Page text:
A cross section of teachers in the school bemoaned their condition of service, calling on the government to consider upward review of their salaries due to the unique challenge of their work. One of the teachers said it was important that if students were considered, teachers should also be considered because of certain peculiarities.

“We have a special challenge because of the nature of the students. We know it is only God that will reward us, but we deserve to be different from other school teachers in our pay. We are teaching in a special school. We should also be given a special package as salaries because of the difficulties in dealing with the students,” one of them appealed.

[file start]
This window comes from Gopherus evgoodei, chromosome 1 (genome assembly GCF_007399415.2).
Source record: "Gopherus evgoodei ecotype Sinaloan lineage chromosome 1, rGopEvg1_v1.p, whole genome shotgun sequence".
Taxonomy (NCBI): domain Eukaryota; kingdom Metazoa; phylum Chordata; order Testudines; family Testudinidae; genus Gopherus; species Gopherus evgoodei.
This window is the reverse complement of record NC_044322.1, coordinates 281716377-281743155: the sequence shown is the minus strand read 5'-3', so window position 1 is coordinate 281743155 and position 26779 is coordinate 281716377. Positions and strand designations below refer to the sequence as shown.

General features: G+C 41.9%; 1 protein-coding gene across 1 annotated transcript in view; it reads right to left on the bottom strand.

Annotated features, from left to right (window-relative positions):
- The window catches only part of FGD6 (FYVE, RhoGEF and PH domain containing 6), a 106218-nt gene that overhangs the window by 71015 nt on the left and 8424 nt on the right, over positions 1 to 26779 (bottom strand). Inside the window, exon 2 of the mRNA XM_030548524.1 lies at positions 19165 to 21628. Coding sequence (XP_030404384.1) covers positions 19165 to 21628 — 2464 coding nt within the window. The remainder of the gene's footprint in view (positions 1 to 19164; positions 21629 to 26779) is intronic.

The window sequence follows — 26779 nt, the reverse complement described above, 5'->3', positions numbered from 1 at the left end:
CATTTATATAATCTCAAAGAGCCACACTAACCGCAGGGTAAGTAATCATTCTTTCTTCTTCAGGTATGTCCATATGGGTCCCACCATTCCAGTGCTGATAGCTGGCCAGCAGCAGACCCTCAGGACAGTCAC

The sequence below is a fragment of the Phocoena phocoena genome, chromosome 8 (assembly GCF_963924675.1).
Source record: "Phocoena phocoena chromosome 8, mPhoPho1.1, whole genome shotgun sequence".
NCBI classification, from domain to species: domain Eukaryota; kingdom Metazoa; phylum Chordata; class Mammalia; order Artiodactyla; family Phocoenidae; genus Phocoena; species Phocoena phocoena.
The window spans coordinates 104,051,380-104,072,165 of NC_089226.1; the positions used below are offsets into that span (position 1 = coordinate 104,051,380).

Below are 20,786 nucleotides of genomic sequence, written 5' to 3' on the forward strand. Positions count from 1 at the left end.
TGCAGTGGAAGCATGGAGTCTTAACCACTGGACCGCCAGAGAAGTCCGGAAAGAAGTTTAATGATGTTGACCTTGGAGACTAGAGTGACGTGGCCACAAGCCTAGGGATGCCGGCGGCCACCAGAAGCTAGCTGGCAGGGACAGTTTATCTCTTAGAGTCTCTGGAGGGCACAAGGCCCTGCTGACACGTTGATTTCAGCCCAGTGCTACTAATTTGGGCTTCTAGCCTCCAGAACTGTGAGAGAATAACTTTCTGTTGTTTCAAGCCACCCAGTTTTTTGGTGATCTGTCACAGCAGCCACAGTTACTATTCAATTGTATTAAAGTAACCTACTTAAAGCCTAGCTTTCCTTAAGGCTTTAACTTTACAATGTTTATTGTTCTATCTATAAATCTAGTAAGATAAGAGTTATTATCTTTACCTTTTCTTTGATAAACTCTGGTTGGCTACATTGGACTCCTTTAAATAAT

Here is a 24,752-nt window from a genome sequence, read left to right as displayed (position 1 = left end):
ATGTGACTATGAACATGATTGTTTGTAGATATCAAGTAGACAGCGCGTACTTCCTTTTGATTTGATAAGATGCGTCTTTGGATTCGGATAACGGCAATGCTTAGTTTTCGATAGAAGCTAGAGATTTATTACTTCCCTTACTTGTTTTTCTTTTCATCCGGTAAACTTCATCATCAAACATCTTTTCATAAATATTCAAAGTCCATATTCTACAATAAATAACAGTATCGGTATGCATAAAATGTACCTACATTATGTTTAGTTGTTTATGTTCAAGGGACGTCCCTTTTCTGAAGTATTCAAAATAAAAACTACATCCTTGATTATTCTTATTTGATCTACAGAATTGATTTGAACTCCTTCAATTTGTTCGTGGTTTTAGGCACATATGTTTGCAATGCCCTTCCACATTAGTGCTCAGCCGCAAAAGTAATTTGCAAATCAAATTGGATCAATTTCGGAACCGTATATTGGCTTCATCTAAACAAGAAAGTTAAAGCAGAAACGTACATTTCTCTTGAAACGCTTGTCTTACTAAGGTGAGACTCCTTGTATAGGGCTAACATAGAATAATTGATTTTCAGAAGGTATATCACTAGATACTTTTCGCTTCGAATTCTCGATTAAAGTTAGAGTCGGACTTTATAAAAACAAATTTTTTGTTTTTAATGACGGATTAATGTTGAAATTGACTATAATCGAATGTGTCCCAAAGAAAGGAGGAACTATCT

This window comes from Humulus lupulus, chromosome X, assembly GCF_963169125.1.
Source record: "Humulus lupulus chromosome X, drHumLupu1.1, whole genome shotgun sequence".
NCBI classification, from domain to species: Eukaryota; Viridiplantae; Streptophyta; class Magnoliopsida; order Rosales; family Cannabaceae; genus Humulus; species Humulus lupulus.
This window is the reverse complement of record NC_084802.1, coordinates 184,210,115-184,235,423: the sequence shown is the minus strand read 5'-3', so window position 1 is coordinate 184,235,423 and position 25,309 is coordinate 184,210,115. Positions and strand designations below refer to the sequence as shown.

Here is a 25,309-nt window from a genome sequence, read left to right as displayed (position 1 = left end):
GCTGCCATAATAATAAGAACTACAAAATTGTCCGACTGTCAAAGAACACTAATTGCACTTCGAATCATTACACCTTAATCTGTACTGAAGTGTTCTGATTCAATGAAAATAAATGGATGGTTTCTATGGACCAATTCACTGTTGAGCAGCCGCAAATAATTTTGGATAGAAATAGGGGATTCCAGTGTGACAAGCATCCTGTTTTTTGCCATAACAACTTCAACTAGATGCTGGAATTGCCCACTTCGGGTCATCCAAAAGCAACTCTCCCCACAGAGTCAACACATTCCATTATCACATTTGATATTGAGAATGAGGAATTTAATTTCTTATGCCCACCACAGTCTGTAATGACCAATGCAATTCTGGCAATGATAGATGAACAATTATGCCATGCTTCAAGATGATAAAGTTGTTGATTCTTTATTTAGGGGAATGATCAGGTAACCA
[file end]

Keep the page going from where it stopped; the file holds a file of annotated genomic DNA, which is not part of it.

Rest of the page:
We’re working to change the situation – Kano government

Meanwhile, the Kano State Government, through the commissioner for education, Muhammad Sunusi Sa’idu Kiru, said that the government was privy to the situation and was working to address identified problems in the school. 

In an interview with our correspondent, the commissioner disclosed that Governor Ganduje had included the school as one of those to be renovated and equipped with necessary instructional materials in 2022. 

Kiru, however, could not make any statement on the teachers’ need for upward review of remunerations.